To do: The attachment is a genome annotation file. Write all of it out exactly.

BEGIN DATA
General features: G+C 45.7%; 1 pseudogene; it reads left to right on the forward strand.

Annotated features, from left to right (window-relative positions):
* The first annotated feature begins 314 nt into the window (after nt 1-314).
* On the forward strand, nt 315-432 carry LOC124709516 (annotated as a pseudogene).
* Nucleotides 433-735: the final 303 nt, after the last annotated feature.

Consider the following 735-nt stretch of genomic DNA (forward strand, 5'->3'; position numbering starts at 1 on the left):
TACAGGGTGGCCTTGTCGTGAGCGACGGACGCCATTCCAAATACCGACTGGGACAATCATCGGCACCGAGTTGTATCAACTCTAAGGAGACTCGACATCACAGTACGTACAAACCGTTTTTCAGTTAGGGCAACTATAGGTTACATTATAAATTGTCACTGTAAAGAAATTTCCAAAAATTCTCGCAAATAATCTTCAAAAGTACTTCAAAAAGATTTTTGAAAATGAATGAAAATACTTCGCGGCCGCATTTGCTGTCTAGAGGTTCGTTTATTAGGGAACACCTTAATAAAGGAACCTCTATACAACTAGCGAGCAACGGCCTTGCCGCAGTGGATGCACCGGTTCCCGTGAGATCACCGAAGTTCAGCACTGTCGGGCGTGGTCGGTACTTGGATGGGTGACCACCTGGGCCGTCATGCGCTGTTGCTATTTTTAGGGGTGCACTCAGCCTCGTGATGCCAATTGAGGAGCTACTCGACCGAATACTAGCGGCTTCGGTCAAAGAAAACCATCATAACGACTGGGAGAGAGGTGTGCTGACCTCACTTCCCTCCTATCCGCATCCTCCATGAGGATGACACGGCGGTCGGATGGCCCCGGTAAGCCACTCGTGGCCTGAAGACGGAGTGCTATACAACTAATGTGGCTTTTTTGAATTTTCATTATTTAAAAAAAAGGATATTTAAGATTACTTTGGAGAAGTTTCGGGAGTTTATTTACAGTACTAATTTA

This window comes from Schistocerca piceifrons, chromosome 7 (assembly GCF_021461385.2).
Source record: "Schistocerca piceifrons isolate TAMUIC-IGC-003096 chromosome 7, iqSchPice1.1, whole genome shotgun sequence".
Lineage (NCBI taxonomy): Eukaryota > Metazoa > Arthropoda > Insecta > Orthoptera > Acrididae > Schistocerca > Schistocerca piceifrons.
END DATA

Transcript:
General features: G+C 45.7%; 1 pseudogene; it reads left to right on the forward strand.

Annotated features, from left to right (window-relative positions):
* The first annotated feature begins 314 nt into the window (after nt 1-314).
* On the forward strand, nt 315-432 carry LOC124709516 (annotated as a pseudogene).
* Nucleotides 433-735: the final 303 nt, after the last annotated feature.

Consider the following 735-nt stretch of genomic DNA (forward strand, 5'->3'; position numbering starts at 1 on the left):
TACAGGGTGGCCTTGTCGTGAGCGACGGACGCCATTCCAAATACCGACTGGGACAATCATCGGCACCGAGTTGTATCAACTCTAAGGAGACTCGACATCACAGTACGTACAAACCGTTTTTCAGTTAGGGCAACTATAGGTTACATTATAAATTGTCACTGTAAAGAAATTTCCAAAAATTCTCGCAAATAATCTTCAAAAGTACTTCAAAAAGATTTTTGAAAATGAATGAAAATACTTCGCGGCCGCATTTGCTGTCTAGAGGTTCGTTTATTAGGGAACACCTTAATAAAGGAACCTCTATACAACTAGCGAGCAACGGCCTTGCCGCAGTGGATGCACCGGTTCCCGTGAGATCACCGAAGTTCAGCACTGTCGGGCGTGGTCGGTACTTGGATGGGTGACCACCTGGGCCGTCATGCGCTGTTGCTATTTTTAGGGGTGCACTCAGCCTCGTGATGCCAATTGAGGAGCTACTCGACCGAATACTAGCGGCTTCGGTCAAAGAAAACCATCATAACGACTGGGAGAGAGGTGTGCTGACCTCACTTCCCTCCTATCCGCATCCTCCATGAGGATGACACGGCGGTCGGATGGCCCCGGTAAGCCACTCGTGGCCTGAAGACGGAGTGCTATACAACTAATGTGGCTTTTTTGAATTTTCATTATTTAAAAAAAAGGATATTTAAGATTACTTTGGAGAAGTTTCGGGAGTTTATTTACAGTACTAATTTA

This window comes from Schistocerca piceifrons, chromosome 7 (assembly GCF_021461385.2).
Source record: "Schistocerca piceifrons isolate TAMUIC-IGC-003096 chromosome 7, iqSchPice1.1, whole genome shotgun sequence".
Lineage (NCBI taxonomy): Eukaryota > Metazoa > Arthropoda > Insecta > Orthoptera > Acrididae > Schistocerca > Schistocerca piceifrons.